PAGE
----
Eating Disorders Among Teens Have Seen A Sharp Increase During The Pandemic

by Colleen Dilthey Thomas
Spohn Matthieu/Getty

The pandemic has made us anxious. It has made us fearful. It has made us vulnerable. For many of us, the pandemic has brought on insurmountable pain. Not just in the form of COVID-related illness or death, but in many other ways. The psychological effects of widespread panic have not spared our youth. They have been confined to smaller spaces, cut off from their friends, and they have lost control of many aspects of their lives. Experts say that these factors have contributed to a marked increase in teenage eating disorders in the last year.

Jennifer Solar, senior director of communications for the National Eating Disorder Association, confirmed that their helpline saw a 54.1% increase in calls from April 2020 – March 2021

“Eating disorders are very complex mental and physical health illnesses including psychological, biological and sociocultural factors. As a registered dietitian I have seen disordered eating behaviors increase in many teens I work with due to several factors but in particular the loss of control and increase in uncertainty in their world, which manifests itself in the things they have control over — food and exercise or movement,” Jamie Daugherty, PhD, RDN, CSSD and assistant professor at Fontbonne University, told Scary Mommy.

Teens saw an abrupt change to their routines during the spring of 2020. Suddenly there were no more sports or debate teams. Part-time jobs and other extracurricular activities just stopped, with little or no warning. The lives that our teens were used to living were unequivocally altered and they had no idea if, or when, things would ever go back to normal. For some teens, that meant a feeling of being totally out of control. They took that control back in the form of eating disorders.

Dr. Marya Strand, chief medical officer at SSM Health Cardinal Glennon Children’s Hospital in St. Louis, said that she has seen an increase in behavioral issues and a sharp increase in eating disorders. She doesn’t believe that we have reached a peak as the curve for eating disorders; depression and anxiety continue to grow.

When asked why the shift, Strand told Scary Mommy that there are several factors.

“Social isolation, stress, anxiety and fear, loss of control, changes in family dynamics or family resources, interruptions of support services; so many things impact the emotional response of kids and adolescents. And their current supports of friends and school have been missing, leaving kids feeling like they are adrift. Sometimes there are limited things a child or teen can control, and some kids choose to control what they put in their body.”

Strand said that it is important to recognize that eating disorder patients come from all racial and ethnic backgrounds. Eating disorders do not discriminate. According to the NEDA, it has been a common misconception that eating disorders are primarily found in straight, young, white females. But in reality, eating disorders affect individuals across all socioeconomic and gender platforms. Due to the fact that there are so many misconceptions about eating disorders, and those who have them, they can be undiagnosed or misdiagnosed. “Understanding that eating disorders don’t discriminate is critical to making sure everyone has access to help and support. When it comes to identity and eating disorders, one’s experience should be understood within the broader cultural context of oppression,” the NEDA website states.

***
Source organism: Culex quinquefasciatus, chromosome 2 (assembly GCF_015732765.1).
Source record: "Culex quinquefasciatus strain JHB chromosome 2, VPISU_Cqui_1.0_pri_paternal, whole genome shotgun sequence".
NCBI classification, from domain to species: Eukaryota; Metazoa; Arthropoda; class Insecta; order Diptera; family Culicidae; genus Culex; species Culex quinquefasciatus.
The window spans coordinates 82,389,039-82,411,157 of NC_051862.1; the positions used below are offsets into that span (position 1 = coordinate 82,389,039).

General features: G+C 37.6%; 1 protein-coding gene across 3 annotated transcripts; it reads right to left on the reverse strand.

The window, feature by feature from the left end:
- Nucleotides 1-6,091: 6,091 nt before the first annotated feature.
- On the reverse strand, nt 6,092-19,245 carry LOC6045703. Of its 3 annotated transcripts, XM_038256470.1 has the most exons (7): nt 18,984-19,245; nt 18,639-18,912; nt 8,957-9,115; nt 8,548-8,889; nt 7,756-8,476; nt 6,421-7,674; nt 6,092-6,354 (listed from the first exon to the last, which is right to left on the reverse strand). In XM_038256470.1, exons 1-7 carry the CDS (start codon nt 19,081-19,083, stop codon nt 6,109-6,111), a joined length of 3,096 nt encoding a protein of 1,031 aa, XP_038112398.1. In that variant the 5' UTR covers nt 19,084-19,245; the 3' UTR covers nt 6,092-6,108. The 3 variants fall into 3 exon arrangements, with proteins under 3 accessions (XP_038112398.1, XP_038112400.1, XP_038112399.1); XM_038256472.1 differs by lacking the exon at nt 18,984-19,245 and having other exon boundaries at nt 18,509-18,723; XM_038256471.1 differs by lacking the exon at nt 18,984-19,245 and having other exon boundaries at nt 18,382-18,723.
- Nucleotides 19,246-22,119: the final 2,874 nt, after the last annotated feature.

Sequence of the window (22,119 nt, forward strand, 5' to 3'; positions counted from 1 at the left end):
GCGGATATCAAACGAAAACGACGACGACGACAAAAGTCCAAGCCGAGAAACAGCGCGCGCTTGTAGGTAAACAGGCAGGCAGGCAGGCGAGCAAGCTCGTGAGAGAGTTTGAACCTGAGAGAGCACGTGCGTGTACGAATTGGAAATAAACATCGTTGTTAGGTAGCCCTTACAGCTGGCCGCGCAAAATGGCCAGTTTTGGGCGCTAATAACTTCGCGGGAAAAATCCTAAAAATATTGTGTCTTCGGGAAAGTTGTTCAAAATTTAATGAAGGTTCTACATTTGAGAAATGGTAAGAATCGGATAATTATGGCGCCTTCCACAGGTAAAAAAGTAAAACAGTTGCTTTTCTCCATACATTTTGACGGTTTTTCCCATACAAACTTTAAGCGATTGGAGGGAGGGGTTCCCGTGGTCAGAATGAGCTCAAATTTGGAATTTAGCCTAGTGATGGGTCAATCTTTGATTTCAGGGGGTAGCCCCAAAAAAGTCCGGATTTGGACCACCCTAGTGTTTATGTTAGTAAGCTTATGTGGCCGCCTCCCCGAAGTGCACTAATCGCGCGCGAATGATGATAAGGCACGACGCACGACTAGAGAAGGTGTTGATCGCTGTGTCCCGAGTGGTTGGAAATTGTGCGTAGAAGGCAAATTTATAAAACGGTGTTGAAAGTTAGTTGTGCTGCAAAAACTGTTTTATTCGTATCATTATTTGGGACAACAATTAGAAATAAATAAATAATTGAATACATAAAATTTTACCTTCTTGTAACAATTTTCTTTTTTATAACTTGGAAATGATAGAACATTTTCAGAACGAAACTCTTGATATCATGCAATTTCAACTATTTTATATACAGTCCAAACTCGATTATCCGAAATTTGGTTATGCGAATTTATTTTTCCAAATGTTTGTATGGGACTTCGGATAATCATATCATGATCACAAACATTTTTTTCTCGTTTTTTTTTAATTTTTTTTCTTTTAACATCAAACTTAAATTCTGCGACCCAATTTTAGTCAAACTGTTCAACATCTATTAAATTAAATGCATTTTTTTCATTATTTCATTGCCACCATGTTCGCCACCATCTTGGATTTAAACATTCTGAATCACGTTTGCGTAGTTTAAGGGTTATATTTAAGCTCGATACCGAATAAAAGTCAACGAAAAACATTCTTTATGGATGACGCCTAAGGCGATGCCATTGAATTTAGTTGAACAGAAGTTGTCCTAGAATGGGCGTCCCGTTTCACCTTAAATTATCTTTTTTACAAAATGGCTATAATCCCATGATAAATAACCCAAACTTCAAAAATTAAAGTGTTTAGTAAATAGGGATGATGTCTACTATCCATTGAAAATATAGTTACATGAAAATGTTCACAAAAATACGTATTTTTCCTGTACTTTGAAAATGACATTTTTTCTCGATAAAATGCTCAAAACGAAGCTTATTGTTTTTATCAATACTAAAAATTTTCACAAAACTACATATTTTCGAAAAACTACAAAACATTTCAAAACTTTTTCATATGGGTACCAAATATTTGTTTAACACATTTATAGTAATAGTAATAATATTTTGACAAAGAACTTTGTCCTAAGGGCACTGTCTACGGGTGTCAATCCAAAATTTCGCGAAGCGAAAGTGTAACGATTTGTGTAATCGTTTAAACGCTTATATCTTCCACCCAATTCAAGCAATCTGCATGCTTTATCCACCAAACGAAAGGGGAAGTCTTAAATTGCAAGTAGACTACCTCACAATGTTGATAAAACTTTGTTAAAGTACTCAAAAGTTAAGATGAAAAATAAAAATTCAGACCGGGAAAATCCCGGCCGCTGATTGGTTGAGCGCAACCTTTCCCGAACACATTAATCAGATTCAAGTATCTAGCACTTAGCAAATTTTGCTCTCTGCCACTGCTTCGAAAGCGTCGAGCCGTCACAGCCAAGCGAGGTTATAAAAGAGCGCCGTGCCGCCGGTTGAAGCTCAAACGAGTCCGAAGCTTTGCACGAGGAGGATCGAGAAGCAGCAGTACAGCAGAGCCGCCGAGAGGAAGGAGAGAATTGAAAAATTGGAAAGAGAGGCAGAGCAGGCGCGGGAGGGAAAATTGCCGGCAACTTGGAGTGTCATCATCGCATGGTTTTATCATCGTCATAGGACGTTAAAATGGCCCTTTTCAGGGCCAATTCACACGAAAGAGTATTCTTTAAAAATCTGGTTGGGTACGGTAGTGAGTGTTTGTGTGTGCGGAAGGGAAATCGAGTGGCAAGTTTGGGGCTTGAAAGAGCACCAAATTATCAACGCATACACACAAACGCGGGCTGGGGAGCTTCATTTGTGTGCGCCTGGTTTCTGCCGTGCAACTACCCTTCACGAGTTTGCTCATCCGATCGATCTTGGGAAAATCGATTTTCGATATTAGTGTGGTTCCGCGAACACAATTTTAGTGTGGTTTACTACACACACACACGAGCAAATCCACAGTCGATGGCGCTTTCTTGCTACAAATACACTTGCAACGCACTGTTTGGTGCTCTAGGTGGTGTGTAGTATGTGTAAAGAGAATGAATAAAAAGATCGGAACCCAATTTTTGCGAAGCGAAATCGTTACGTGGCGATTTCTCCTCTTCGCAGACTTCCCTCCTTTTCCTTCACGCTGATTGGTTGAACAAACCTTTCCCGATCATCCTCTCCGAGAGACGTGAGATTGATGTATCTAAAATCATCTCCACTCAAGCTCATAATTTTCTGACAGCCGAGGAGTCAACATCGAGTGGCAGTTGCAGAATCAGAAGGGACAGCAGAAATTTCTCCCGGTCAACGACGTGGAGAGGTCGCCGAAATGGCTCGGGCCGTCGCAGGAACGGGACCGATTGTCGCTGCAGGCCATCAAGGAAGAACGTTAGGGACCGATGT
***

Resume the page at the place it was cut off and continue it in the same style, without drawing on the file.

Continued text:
Sixteen-year-old Chloe Melton told NBC news that her eating disorder manifested during lockdown. She used her ability to control the situation by limiting foods and fasting. This lead to bradycardia, or an extremely low heart rate, in addition to weight loss.

Melton’s eating disorder lead to a six-week inpatient stay in a treatment facility where she was diagnosed with anorexia. “You have to wake up and say, ‘I’m going to make this choice’ to be healthy every single day,” she said. “That’s why it’s so hard. And that’s why so many people relapse.” Melton is still under the care of physicians and therapists.

Strand said that the pandemic has shed light on behavioral and emotional issues for kids and teens and has made it a focus in many communities. She noted that it would take community efforts to help our youth to cope. “Care for these kids will need to be considered from a community or regional standpoint to make sure all of the kids have the resources they need for their emotional needs and care.”

The Polaris Teen Center offers the following statistics:

  • 4% of adolescents and teens, ages 13 to 18, suffer from some type of disordered eating.
  • Teens with anorexia are 50% more likely to develop bulimia or a binge-eating disorder.
  • 50% of teens with anorexia will develop bulimia or another binge-eating disorder.
  • 90% of teens with anorexia are female.
  • Young women with anorexia are 12 times more likely to die than those without an eating disorder.
  • As many as 50% of teenage girls and 30% of teenage boys participate in some type of weight control.
  • Of those teens with an eating disorder, 50% are also diagnosed with depression.
  • 69% of girls aged 10 to 18 admit that they look to models and celebrities as the ideal body shape.
  • By the time the turn 17, 79% of girls have been on some sort of diet or restricted eating plan.
  • Eating disorders affect males as well-10 to 15% of teenage boys have disordered eating habits.

While our cities are beginning to lesson COVID-19 restrictions and things are getting back to normal, Strand is hopeful that things will begin to level out. She said that it would be interesting to see how kids react to the re-opening of society. She is uncertain if these behavioral health issues will decrease over time, or if the pandemic simply served as a vehicle to unmask concerns that will remain as kids grow.